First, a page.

A new three-year research project has been launched to address the safety and efficiency of Arctic ship operations.
Safe Maritime Operations Under Extreme Conditions (SEDNA) aims to mitigate navigation issues, as well as design vessel coatings based on the water-repellent feathers of penguins.
With global warming taking its toll on the ice in Arctic waters, more and more routes are opening to shipping companies looking for a shortcut. Last year researchers at the University of Reading, UK, predicted that there will be double the opportunities for vessels to cross the Arctic by 2050.
SEDNA aims to make Arctic waters safer, as increasing numbers of vessels travelling through freezing waters has already resulted in more casualties, highlighting how many vessels aren’t built for the task.
Philipp Lohrmann, SEDNA’s project co-ordinator, said: “If you take a shortcut through the Arctic rather than go all the way around it, that is a massive saving in fuel and time, so that’s motivation; the idea is to have a bit of an international co-operation because obviously a lot of countries are interested in Arctic shipping.”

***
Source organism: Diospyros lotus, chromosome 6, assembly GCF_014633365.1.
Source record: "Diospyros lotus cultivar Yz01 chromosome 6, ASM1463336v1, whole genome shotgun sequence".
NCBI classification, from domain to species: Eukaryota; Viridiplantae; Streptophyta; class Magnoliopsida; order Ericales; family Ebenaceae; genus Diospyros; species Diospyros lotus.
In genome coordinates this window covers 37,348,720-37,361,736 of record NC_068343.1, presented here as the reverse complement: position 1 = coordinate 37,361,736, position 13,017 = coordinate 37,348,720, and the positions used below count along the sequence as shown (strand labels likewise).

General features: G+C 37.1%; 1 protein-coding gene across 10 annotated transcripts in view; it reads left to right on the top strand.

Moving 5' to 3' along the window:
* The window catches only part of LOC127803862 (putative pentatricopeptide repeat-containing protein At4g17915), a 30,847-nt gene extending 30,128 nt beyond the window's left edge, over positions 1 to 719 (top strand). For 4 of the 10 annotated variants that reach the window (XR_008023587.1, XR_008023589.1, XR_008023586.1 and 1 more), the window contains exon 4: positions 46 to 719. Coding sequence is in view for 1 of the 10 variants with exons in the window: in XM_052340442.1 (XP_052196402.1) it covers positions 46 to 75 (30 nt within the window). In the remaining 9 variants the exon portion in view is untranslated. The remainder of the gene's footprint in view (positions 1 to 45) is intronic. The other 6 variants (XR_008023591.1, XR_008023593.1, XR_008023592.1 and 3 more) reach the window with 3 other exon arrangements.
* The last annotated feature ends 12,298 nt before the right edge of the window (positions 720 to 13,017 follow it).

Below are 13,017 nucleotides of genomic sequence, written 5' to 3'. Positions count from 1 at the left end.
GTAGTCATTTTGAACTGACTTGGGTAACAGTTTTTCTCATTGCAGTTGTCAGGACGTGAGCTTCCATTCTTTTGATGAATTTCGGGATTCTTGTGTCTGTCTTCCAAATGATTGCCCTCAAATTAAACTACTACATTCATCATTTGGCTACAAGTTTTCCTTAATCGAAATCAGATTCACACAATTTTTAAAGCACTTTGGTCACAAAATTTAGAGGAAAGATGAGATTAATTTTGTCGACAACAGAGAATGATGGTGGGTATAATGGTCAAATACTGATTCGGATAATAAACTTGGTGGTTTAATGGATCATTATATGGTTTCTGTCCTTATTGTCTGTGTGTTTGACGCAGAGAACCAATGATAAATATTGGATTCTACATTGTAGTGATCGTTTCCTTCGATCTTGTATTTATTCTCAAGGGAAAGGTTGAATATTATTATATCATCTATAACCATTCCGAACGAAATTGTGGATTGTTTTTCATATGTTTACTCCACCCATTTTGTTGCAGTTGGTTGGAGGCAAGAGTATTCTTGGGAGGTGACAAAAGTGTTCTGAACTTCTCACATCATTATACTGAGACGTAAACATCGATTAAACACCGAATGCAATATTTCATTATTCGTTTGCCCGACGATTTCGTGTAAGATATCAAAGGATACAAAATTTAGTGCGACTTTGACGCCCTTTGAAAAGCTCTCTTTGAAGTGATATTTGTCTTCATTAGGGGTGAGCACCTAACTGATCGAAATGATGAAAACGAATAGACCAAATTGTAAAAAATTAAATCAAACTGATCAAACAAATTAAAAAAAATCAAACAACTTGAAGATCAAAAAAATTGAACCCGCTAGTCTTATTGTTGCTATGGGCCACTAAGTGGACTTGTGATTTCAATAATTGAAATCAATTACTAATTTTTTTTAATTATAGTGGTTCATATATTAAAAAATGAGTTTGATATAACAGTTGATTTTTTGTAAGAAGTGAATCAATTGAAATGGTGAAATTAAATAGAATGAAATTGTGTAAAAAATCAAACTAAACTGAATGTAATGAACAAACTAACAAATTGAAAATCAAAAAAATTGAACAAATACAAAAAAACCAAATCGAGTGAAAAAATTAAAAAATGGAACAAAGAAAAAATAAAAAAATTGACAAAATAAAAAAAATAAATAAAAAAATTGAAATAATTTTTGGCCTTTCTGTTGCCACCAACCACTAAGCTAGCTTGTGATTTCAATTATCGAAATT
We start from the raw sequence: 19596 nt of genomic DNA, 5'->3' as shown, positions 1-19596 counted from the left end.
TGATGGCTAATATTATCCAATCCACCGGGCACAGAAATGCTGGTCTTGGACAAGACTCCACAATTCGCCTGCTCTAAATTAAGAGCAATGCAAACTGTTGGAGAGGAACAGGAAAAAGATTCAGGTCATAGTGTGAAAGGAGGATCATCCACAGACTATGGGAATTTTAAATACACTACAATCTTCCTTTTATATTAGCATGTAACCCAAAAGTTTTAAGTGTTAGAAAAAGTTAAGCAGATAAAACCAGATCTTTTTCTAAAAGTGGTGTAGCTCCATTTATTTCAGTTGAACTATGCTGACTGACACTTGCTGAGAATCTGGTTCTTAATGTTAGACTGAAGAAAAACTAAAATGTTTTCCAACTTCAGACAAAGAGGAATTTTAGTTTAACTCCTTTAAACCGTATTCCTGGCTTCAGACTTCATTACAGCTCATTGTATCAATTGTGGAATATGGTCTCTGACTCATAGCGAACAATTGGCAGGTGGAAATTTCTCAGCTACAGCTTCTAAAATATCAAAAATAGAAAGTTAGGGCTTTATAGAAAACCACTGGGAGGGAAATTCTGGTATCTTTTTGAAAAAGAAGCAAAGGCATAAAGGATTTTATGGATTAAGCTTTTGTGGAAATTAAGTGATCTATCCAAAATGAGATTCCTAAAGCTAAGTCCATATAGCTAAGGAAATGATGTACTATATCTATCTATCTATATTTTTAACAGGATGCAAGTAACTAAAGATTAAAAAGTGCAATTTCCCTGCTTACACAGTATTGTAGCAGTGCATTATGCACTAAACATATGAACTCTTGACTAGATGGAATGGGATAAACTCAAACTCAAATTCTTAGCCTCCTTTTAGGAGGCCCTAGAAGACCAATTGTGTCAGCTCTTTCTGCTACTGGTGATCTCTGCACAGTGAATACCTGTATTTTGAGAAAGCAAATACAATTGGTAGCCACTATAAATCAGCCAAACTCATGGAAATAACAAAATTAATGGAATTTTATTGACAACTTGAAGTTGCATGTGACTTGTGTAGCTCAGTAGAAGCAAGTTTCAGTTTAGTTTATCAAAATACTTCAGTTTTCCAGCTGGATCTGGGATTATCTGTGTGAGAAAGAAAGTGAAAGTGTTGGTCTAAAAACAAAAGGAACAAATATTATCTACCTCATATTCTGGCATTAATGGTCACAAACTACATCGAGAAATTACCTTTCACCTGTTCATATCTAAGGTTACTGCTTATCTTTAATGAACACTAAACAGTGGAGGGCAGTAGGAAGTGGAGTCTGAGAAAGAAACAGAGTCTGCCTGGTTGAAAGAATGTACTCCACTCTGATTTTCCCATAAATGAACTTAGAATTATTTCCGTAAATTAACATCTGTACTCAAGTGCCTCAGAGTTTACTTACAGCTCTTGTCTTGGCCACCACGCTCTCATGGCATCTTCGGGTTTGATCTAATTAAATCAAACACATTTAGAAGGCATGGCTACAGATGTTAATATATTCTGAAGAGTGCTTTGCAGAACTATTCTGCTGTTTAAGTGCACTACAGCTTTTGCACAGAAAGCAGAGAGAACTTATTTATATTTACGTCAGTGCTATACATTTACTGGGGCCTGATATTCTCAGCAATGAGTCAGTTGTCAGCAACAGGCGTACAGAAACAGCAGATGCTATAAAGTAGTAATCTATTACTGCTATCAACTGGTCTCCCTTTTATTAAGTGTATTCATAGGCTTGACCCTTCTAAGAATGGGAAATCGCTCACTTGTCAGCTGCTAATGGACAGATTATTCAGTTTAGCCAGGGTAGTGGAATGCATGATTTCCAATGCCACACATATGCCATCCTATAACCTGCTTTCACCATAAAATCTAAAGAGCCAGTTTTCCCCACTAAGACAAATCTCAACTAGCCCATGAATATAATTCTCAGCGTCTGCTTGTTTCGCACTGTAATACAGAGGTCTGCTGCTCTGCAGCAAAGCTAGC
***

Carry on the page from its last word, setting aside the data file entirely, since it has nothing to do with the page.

The isolated nature of Arctic voyages means that ships need to be capable of handling tough weather and freezing conditions.
A key aspect of SEDNA will be developing new ways to protect ships from Arctic conditions as ice is one of the biggest threats.
SEDNA aims to develop anti-icing solutions that can be applied to ships to prevent build-up, with scientists currently looking for inspiration from an unexpected source – penguins.
“Their feathers have a mixture of nanostructure and hydrophobic oil covers that repel water and prevent it from freezing on the surface,” Lohrmann said
It is also claimed that SEDNA will use numerical simulation tools to study various types of icebreaking procedures. Researchers will also attempt to produce a risk-based framework with which shipbuilders could design vessels specifically for Arctic operations.
Lohrmann added: “We’re working closely with the stakeholders and we’re in contact with actual mariners to make sure what we do is useful and close to reality.”
With Arctic waters in a state of constant flux, there’s a concern that solutions developed could be outdated by the time they are tested.